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How Was Paul Manafort Allegedly Involved With Russia? More Ties Have Been Uncovered

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Paul Manafort, the man who held the title of now-President Donald Trump's campaign manager for the shortest amount of time, has been notorious for his quasi-Russian ties due to his previous work with Ukrainian leader Viktor Yanukovych, but now, the Associated Press has found additional proof that that Paul Manafort was allegedly involved with Russia. The outlet reported on Wednesday morning that Manafort "secretly worked for a Russian billionaire to advance the interests of Russian President Vladimir Putin." The Trump campaign has not responded to a request for comment.

According to the AP, Manafort made an offer to Oleg Deripaska, a close ally of Putin's, to influence U.S. "politics, business dealings and news coverage" to benefit Putin in 2005, and the pair eventually signed a $10 million annual contract that lasted "until at least 2009." The AP cites several confidential sources familiar with the dealings, and claims to have obtained documentation backing up the story, as well. In a statement to the AP, Manafort said that his work with Deripaska was limited to "representing him on business and personal matters" and "did not involve representing Russia's political interests." In 2008, a Deripaska spokesperson denied ever working with Manafort.

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Manafort was elevated to the role of Trump's campaign manager following the firing of his predecessor, Corey Lewandowski, who was accused of assaulting a reporter at a campaign event. He was replaced by Kellyanne Conway just a few months later, after his previous work for Ukraine's pro-Russia leader drew suspicion. Alleged text messages recently revealed by a hack of Manafort's daughter, Andrea's phone suggest that Manafort was responsible for the police shootings of Ukrainian protesters. "You know he has killed people in Ukraine? Knowingly," one message read, according to CNN. Other messages said that Manafort "has no moral or legal compass" and referred to the family's wealth as "blood money." Manafort confirmed to Politico that at least some of the messages were authentic. Manafort's spokesperson did not immediately reply to Romper's request for comment.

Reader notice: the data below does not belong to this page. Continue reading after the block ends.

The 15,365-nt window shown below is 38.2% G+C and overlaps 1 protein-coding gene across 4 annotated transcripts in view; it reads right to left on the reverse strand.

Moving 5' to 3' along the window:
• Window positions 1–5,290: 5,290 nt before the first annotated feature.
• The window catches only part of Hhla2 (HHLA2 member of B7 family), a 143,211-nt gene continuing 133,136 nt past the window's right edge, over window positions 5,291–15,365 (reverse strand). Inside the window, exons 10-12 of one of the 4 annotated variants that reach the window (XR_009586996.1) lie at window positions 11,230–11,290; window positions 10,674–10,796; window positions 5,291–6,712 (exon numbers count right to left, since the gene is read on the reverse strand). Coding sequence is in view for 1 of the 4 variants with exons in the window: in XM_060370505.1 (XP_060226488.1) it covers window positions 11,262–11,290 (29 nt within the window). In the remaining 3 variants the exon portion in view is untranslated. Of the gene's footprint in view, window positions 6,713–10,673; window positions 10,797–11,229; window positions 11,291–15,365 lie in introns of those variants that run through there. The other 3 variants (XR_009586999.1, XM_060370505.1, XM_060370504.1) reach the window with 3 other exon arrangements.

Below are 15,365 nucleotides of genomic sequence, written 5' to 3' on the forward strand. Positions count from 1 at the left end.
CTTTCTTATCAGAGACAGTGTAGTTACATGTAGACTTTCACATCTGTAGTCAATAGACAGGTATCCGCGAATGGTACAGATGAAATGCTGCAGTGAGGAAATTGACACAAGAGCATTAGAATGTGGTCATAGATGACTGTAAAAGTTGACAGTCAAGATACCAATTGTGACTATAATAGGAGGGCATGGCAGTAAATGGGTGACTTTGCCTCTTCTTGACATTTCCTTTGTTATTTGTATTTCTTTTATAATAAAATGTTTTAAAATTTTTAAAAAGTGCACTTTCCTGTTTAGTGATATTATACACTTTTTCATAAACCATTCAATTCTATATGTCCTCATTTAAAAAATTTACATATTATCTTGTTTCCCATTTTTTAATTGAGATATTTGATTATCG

Manafort was the first in an increasingly large collection of Trump staffers accused of colluding with Russia. Former national security adviser Michael Flynn resigned in February after it was revealed that he had contact with Russian ambassador Sergey Kislyak. Secretary of State Rex Tillerson has had ties to Russia for decades, according to The Atlantic, and plans to travel there next month in lieu of a scheduled NATO meeting. Former Trump adviser Carter Page lectured at a Russian university during the campaign, and also spoken with the ambassador, according to the Washington Post. Attorney General Jeff Sessions and Trump's son-in-law Jared Kushner also met with Kislyak, and another adviser, Roger Stone, is under scrutiny for his Russian ties, The New York Times reported, and although he claims to have "no Russian influences," he has admitted to communicating with WikiLeaks. FBI Director James Comey said on Monday that the bureau is investigating the Trump campaign's connections with Russia. Trump insists that any connection between his campaign and Russia is "fake news."